Such huge complexity is Cate's life. But there comes a time for him to disconnect from the digital world. Below his desk and a pile of academic papers, a sheep named Norman rests at his feet. Just one of many.
Island of Misfit Toys
One full bedroom wall is outfitted with shelves, and those shelves are completely covered by stuffed animals.
There are no cyber-terrorism thrillers on Cate's bookshelves. He couldn't stand to bring that part of his life home.
But the living room has two walls lined with shelves and Starbucks teddy bears -- holiday themed for Christmas, Valentine's Day and New Year's, baseball themed from various cities across the U.S., along with a white-wigged George Washington from D.C. and a taxi driver bear from New York City.
Starbucks also has released 70 country-themed bears, but Cate has chosen only to get the bears from countries he has visited. "You'll find a new wife," Beth Cate warns him as he sorts through the collection, "if we get every country."
"You cannot walk into a room that has 400 bears in it and be depressed or sad or uptight or worried," Cate said. "I'll come out of a budget meeting, slamming things around, knocking stacks of paper over, but I come home and see all these furry, smiling faces."
A survey by the hotel chain Travelodge once found a quarter of men travel with a stuffed animal. Cate doesn't hide that he's one of them -- a child-sized moose once sat in a nearby airplane seat, belt fastened. For Cate, a stuffed animal in a suitcase is no different than a child in one.
Cate and his furry companions have flown all around the world. He's advised the governments of Finland, Japan and Taiwan. He's worked with China, as well. He recently traveled there to talk to students about privacy protections, an awkward task following Snowden's revelations of domestic spy programs in the U.S.; after all, American policymakers have been flogging China for years about its surveillance state.
Leaks from Snowden about NSA data-mining operations kept Cate's phone ringing through the summer of 2013, with media outlets wanting his perspective on it all. Cate has access to confidential documents -- guidelines on how to protect the cyberinfrastructure of a water plant, for example -- but he jokes he's slightly bitter that, despite Snowden's somewhat lower level security clearance, the young NSA contractor saw "juicier" information.
Called to serve on President Obama's review group on the intelligence community, Cate advocated for an end to bulk data collection programs and a split of the NSA, one part securing data for the Department of Defense and the other responsible for surveillance. Otherwise, the intelligence gatherers will exploit the weaknesses uncovered by security personnel.
Obama recently called for legislative action to require a judge's order before the government can access phone companies' records. While the government will no longer store the data, legislators in the House want investigators to be able to access the data before it is reviewed by a court.
Cate has been watching, wondering how far the president, a former constitutional law professor, will go.
"My fear is that it's an issue that is not worth his political capital," Cate says of reforming the intelligence community, "and it will certainly take a lot of political capital."
His home, his privacy
Beth Cate is a legal scholar herself -- she went to Harvard with Obama -- so the conversations about privacy law never quite end. Fred and Beth Cate might teach a class together and, an hour afterward, in the parking lot, continue to bounce back and forth about what they heard on the news.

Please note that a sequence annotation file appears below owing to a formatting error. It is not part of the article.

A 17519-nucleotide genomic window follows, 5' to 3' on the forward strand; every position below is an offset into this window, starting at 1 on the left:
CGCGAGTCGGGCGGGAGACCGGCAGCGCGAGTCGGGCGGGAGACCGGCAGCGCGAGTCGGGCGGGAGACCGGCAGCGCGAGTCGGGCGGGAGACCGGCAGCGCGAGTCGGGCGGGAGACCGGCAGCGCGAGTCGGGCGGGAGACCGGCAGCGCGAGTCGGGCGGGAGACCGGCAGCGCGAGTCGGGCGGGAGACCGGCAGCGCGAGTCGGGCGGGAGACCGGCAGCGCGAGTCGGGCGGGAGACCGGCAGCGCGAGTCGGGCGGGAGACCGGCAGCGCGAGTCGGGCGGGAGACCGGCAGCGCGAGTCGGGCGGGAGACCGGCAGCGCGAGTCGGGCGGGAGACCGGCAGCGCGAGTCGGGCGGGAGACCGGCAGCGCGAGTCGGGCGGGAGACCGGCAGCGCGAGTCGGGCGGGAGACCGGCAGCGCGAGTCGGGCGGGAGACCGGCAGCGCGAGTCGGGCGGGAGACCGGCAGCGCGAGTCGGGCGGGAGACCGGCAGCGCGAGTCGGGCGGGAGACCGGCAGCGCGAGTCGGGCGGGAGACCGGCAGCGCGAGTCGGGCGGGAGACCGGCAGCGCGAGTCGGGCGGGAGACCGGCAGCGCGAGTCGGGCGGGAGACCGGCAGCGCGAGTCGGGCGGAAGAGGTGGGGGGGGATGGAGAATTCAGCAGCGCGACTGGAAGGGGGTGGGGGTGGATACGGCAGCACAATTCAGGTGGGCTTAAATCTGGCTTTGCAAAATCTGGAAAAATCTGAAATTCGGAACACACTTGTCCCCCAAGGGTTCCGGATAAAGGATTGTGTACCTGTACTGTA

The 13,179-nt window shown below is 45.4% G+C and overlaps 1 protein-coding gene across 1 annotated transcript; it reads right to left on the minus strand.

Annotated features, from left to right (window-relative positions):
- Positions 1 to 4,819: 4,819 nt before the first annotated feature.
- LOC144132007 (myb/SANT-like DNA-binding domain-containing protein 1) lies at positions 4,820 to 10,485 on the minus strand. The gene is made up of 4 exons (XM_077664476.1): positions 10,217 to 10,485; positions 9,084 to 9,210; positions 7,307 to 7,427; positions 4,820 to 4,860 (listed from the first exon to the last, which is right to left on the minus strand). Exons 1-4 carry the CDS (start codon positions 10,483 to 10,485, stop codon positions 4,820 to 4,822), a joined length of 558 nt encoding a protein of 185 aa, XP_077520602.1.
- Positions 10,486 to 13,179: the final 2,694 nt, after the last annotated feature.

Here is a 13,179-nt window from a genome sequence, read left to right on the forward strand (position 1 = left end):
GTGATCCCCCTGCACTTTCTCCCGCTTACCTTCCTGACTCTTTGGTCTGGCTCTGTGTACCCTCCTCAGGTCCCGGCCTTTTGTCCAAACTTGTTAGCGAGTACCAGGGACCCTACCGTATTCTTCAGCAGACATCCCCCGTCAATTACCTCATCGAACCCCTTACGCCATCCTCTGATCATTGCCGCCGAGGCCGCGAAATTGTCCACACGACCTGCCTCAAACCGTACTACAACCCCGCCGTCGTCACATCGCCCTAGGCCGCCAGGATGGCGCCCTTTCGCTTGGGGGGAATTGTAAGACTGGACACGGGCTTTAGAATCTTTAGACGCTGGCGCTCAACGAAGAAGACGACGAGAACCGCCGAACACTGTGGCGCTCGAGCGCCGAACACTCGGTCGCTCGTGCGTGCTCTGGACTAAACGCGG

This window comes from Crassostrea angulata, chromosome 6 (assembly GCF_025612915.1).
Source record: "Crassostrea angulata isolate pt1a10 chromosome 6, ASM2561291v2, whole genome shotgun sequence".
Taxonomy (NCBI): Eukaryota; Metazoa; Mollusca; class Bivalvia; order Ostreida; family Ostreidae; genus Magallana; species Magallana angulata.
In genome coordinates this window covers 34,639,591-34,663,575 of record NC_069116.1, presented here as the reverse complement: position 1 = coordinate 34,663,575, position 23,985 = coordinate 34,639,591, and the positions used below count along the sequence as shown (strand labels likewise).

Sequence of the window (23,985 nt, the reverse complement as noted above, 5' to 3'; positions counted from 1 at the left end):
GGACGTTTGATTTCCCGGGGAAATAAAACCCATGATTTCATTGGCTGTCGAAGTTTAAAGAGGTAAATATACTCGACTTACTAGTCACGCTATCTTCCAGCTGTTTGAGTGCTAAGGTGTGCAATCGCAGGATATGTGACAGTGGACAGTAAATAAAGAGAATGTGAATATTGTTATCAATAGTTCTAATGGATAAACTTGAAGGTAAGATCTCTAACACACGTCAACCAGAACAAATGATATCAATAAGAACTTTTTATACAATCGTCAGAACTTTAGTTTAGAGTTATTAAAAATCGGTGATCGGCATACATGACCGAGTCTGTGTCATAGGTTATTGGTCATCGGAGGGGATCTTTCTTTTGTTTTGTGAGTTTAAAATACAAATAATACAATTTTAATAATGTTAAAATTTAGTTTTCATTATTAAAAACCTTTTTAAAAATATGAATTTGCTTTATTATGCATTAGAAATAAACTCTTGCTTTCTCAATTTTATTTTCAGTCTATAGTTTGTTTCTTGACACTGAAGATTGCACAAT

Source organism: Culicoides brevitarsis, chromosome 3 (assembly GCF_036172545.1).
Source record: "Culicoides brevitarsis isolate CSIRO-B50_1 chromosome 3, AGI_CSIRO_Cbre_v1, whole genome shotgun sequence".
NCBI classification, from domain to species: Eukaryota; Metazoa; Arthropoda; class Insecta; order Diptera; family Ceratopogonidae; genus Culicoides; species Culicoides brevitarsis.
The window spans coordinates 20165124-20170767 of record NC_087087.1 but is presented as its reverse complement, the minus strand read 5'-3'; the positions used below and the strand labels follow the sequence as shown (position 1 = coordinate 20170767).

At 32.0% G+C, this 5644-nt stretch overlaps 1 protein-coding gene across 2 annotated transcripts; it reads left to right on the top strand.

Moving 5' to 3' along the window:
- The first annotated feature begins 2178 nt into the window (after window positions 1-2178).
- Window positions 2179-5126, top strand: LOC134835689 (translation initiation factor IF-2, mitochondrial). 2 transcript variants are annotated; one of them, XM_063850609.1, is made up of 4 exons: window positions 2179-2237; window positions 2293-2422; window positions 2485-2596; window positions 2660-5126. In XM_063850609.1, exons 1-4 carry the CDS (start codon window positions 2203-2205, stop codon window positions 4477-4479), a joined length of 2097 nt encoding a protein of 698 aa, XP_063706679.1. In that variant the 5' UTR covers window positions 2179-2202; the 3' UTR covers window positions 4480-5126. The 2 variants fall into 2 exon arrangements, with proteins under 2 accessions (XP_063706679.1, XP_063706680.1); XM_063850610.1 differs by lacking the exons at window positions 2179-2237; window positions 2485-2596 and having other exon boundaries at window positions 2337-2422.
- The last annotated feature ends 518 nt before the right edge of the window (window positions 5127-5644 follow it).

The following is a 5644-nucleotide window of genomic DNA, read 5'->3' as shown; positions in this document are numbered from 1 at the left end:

Eventually, there's a pause. They return to their plush animal kingdom, insulation against busy thoughts. A line of polar bears from Coca-Cola ad campaigns loop around the living room, and Cate once flirted with the idea of painting his ceiling with Michelangelo's painting "The Creation of Adam," with a bear subbing for Adam.
As over-the-top as this aspect of Fred Cate's personality might seem, his colleagues understand it. He cares about people. He cares about animals, and he goes as far as to care about stuffed animals, rescuing a toy duck he later named Hu De from a display full of toy pandas in China. "They call to you," Cate said, "and how can you say no?"
The thought of Cate's shelves evokes laughter from Microsoft's Chief Privacy Officer Peter Cullen. But Cullen has seen both sides of Fred Cate, and he doesn't underestimate either one -- the person or the professional.
"He's so smart, and he doesn't suffer fools lightly," Cullen said. "There's just a part of him that is very compassionate. He's a multi-faceted person."
Earlier this month, in Paris, Cate joined Cullen and privacy officers from large data-holding companies, and data protection officials from across Europe, to work on a "Privacy Risk Framework."
Cate wants a threshold-based system where some data face more stringent regulations against sharing than others, but individuals wouldn't be burdened by choice. Does someone really have a choice, he asks, when they must click "I agree" or "No, thanks" on a user agreement that would take hours to read? On the other hand, why can the U.S. government collect information about every phone call, but laws make it almost impossible to collect medical information for research?
"If we are going to have all the incursions of using data," Cate said, "let's at least heighten the benefits."
These questions circle through Cate's mind as he sinks his teeth into a "Hobo banquet" breakfast at Le Peep restaurant in Indianapolis, an hour before he heads to the zoo. He pays with his credit card, leaving one "digital footprint." Outside, there are cameras on street corners recording his walk back to his car.